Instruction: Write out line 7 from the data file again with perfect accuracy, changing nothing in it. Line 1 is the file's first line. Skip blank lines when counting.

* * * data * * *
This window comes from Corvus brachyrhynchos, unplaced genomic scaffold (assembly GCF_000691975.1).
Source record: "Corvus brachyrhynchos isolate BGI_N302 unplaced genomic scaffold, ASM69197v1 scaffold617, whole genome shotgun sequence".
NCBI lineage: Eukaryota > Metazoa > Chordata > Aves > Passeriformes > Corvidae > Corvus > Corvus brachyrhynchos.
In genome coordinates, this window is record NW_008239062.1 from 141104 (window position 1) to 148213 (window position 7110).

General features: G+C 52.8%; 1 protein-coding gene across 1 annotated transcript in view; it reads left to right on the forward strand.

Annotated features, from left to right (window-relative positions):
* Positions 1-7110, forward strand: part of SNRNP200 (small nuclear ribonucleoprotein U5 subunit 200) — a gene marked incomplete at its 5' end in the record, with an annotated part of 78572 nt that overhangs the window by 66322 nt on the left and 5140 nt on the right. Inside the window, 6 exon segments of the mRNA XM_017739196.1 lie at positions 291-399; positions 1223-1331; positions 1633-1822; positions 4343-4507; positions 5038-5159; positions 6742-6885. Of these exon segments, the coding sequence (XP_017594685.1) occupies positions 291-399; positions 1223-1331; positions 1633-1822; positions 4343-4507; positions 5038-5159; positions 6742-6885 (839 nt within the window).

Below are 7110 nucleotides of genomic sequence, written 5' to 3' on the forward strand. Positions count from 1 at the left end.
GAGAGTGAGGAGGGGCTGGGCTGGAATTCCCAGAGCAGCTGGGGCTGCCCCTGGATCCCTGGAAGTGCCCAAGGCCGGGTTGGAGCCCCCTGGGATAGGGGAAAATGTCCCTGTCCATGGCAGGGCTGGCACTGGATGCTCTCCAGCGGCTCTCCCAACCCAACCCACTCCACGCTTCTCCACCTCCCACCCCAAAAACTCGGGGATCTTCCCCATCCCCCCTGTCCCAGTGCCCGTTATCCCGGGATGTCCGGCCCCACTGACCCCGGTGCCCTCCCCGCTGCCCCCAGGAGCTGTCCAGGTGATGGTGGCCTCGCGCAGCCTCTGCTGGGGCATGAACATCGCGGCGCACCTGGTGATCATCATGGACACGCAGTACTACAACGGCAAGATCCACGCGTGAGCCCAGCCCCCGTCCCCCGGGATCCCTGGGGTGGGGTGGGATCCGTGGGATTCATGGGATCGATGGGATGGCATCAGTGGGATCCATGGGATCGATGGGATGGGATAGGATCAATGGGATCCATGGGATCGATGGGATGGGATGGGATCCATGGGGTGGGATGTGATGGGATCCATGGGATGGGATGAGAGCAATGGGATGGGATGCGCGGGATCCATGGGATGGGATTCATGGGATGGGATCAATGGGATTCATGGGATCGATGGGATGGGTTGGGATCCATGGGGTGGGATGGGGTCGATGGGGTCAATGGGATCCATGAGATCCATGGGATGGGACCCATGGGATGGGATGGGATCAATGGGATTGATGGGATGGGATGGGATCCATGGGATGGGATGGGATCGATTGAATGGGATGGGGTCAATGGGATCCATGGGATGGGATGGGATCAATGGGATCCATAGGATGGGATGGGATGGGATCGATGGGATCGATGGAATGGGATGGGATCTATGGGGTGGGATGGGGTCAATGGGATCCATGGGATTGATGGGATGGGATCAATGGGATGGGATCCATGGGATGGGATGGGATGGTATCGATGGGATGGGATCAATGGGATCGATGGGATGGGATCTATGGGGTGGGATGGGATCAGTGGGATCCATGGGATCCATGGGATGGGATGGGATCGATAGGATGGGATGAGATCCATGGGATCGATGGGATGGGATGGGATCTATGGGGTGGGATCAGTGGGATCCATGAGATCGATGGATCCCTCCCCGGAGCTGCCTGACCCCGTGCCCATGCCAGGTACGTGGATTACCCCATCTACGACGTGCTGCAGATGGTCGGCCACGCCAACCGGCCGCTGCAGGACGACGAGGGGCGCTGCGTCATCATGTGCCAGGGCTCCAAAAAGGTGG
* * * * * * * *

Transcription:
* Positions 1-7110, forward strand: part of SNRNP200 (small nuclear ribonucleoprotein U5 subunit 200) — a gene marked incomplete at its 5' end in the record, with an annotated part of 78572 nt that overhangs the window by 66322 nt on the left and 5140 nt on the right. Inside the window, 6 exon segments of the mRNA XM_017739196.1 lie at positions 291-399; positions 1223-1331; positions 1633-1822; positions 4343-4507; positions 5038-5159; positions 6742-6885. Of these exon segments, the coding sequence (XP_017594685.1) occupies positions 291-399; positions 1223-1331; positions 1633-1822; positions 4343-4507; positions 5038-5159; positions 6742-6885 (839 nt within the window).